Pierce Brosnan’s James Bond wardrobe brought Bond’s suits and coats up to the new standards of the 1990s. Lighter weights had become the standard in luxury Italian suits, which were at the height of fashion at the time. And by this time, super wools were no longer special; they had become the standard. Consumers were demanding the softest hands from their worsted wools. The full cut of the time that showed off a surplus of the finest fabrics was the height of luxury in the 1990s.
Luxurious Lightweight Suitings
Brosnan mostly wears suits made of lightweight superfine worsted wool in blue birdseye, subtle blue and brown patterns or greys with hints of brown and blue or the occasional subtle pinstripe or windowpane. Brosnan’s pinstripes are subtle like how the Italians or Americans prefer theirs, in comparison to the thick chalk stripes that the British and James Bond traditionally prefer. Brosnan also also wears a couple of lightweight worsted flannel suits, which are made of combed worsted yarns but has napped finish liked flannel has. Compared to traditional woollen flannel, worsted flannel can be woven in a lighter weight and is harder-wearing in the lighter weight.
These worsteds and worsted flannels give Brosnan’s Bond the look of modern international businessman and less of the look of a refined English playboy that Sean Connery’s and Roger Moore’s suitings gave them. The re-occurrences of many of these cloths define the look of Brosnan’s Bond.
When not wearing his businesslike suitings, Brosnan’s Bond has a penchant for sand-coloured linen suits in warm locales. And in damp, cool Scotland, Brosnan appropriately wears a tweed suit. An article in Chicago’s Daily Herald mentions that Brosnan wears suits in The World Is Not Enough made of Irish linen and cheviot tweed. Irish linen depending on if it is referring to the cloth or the yarns does not necessarily mean that the cloth was made in Ireland or that the linen was spun in Ireland, but there is some Irish work involved. Cheviot tweed at one time meant that the wool was from Cheviot sheep from Scotland or northern England, but that is no longer the case.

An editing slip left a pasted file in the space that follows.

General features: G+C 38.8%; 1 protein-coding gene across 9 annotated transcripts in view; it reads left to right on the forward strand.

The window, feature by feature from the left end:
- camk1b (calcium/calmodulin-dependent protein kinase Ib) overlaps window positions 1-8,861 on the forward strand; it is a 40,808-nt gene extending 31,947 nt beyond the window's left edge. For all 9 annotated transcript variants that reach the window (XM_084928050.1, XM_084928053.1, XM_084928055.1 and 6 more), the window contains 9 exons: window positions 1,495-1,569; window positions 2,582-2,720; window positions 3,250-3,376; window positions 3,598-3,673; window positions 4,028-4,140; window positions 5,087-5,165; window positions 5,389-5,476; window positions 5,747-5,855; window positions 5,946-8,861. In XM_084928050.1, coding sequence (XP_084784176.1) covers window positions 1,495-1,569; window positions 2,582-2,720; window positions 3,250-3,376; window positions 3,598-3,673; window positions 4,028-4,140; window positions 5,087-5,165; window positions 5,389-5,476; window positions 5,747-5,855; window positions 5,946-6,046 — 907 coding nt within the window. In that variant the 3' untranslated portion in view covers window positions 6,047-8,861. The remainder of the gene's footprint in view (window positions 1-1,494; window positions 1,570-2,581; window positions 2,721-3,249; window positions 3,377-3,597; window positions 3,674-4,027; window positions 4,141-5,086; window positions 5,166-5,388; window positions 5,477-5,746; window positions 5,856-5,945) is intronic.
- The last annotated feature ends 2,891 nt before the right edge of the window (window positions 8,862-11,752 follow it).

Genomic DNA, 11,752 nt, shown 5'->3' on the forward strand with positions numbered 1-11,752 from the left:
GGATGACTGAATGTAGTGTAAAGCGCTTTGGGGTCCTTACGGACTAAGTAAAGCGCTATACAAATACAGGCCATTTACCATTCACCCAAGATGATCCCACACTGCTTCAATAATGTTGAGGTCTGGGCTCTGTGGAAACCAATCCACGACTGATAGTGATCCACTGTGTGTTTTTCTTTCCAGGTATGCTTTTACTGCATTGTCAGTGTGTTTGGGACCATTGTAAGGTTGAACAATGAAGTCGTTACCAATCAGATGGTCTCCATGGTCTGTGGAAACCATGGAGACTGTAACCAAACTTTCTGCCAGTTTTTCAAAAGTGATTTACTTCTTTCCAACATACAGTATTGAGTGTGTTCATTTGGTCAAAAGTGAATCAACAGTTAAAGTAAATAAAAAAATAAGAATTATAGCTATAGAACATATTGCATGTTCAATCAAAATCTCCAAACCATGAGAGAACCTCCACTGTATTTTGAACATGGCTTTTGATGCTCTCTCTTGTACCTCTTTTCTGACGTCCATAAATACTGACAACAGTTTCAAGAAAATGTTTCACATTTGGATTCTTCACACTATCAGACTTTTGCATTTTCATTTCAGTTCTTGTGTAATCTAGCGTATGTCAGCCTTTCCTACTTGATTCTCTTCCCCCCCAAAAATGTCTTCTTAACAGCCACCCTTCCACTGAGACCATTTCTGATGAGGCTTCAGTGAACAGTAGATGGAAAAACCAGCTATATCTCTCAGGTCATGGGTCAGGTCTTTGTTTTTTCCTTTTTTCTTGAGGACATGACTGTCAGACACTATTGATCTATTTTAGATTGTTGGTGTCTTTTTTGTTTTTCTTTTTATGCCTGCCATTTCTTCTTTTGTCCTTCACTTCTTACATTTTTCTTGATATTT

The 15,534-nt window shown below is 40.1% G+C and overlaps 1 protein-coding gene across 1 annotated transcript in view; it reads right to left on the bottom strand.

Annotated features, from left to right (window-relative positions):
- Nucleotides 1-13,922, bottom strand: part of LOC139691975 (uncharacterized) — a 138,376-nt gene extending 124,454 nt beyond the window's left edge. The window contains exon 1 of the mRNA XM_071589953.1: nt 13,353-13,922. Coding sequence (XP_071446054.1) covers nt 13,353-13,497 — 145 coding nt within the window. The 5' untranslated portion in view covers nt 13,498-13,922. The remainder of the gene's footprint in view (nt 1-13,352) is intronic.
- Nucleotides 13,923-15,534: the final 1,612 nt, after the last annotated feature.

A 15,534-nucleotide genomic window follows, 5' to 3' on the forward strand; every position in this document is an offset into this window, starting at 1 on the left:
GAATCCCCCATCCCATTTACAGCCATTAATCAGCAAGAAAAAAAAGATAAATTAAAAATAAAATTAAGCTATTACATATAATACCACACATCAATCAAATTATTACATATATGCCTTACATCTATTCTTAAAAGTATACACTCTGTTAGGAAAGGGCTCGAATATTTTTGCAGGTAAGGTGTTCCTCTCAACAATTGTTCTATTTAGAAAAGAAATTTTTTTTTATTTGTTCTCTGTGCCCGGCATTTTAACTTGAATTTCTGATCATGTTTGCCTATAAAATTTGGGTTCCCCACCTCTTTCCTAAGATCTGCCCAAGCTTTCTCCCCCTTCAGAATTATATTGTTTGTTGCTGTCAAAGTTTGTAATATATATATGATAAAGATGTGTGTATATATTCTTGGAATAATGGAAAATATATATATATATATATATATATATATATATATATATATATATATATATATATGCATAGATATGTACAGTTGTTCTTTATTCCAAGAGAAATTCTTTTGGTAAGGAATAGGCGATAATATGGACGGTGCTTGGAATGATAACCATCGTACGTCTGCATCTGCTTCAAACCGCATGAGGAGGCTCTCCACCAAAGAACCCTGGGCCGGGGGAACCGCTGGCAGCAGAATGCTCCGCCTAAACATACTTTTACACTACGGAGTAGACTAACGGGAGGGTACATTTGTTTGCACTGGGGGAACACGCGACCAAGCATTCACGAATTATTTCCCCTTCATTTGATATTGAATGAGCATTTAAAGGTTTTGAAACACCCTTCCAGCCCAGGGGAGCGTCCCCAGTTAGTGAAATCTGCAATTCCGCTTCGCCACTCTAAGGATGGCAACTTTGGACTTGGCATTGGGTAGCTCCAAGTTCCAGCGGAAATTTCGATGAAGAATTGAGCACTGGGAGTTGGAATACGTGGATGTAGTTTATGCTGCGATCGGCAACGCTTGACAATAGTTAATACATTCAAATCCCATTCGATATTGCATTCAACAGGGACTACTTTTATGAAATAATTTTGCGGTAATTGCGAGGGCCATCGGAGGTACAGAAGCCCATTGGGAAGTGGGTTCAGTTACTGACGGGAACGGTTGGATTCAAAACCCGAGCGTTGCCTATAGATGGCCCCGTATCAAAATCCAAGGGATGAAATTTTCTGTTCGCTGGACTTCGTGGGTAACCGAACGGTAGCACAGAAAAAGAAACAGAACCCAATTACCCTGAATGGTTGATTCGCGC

For evening wear, Brosnan wears a black mohair-wool dinner suit with satin silk lapels in GoldenEye. In his three subsequent Bond films, Brosnan wears midnight blue dinner suits with grosgrain silk trimmings. In Tomorrow Never Dies his dinner suit in barrathea wool, and in The World Is Not Enough it’s again a shinier wool and mohair blend.
For his outerwear, the traditional heavy armour-like melton wool English coats were a thing of the past for Bond. Most or all of Brosnan’s long overcoats are 100% cashmere. While there may be more luxurious and softer wools like vicuña, cashmere follows the modern mainstream idea for a luxurious coat. Cashmere has a soft hand and feels comfortable and flexible even at the weight of an overcoat.
Cloth from the British Isles
Though Pierce Brosnan’s Bond is known for wearing Italian suits from Brioni, at many of the cloths his suits were made from were sourced from England. Costume designer Lindy Hemming spoke about Italian tailoring being necessary to updating Bond’s look in the 1990s. She said of Brioni, “The new Brioni clothing that Mr. Brosnan wears in Tomorrow Never Dies establishes the James Bond character as a totally modern man of international taste, dressed in classic but contemporary proportions”. Though Brioni did exchange Bond’s English tailoring for Italian, England was not uninvolved with the suits.
Suitings for GoldenEye were sourced from West Yorkshire, the heart of England’s cloth-making industry. An article by Peter Curtain in the Yorkshire Post named William Halstead, Bower Roebuck & Co and Schofield & Smith as sources for the suitings in GoldenEye. William Halstead is credited for the black cloth of the dinner suit, while Schofield & Smith proudly claims the navy birdseye as theirs. Schofield & Smith mentions on their website that Brioni made thirty suits of their navy cloth.
The article mentions Bower Roebuck & Co along with Schofield & Smith as providing the material for Brosnan’s daytime outfits in GoldenEye. Excluding the navy birdseye suit, this leaves the blue and sand check and the charcoal windowpane cloths as likely examples of their work, and Schofield & Smith attribute the checked cloth to Bower Roebuck. The linen suit from Cuba likely was not made from a Yorkshire cloth.
For Tomorrow Never Dies, Brosnan wears another navy birdseye suit, and it is from one of the most well-known of English cloth merchants, Holland & Sherry. Brosnan went Italian for his charcoal suit, which is a lightweight worsted flannel from Loro Piana. Though flannel is a traditional English cloth, the English had not yet in 1997 mastered how to weave a flannel cloth as lightweight as the Italians had.
Sources for suitings in Brosnan’s other Bond films are not known.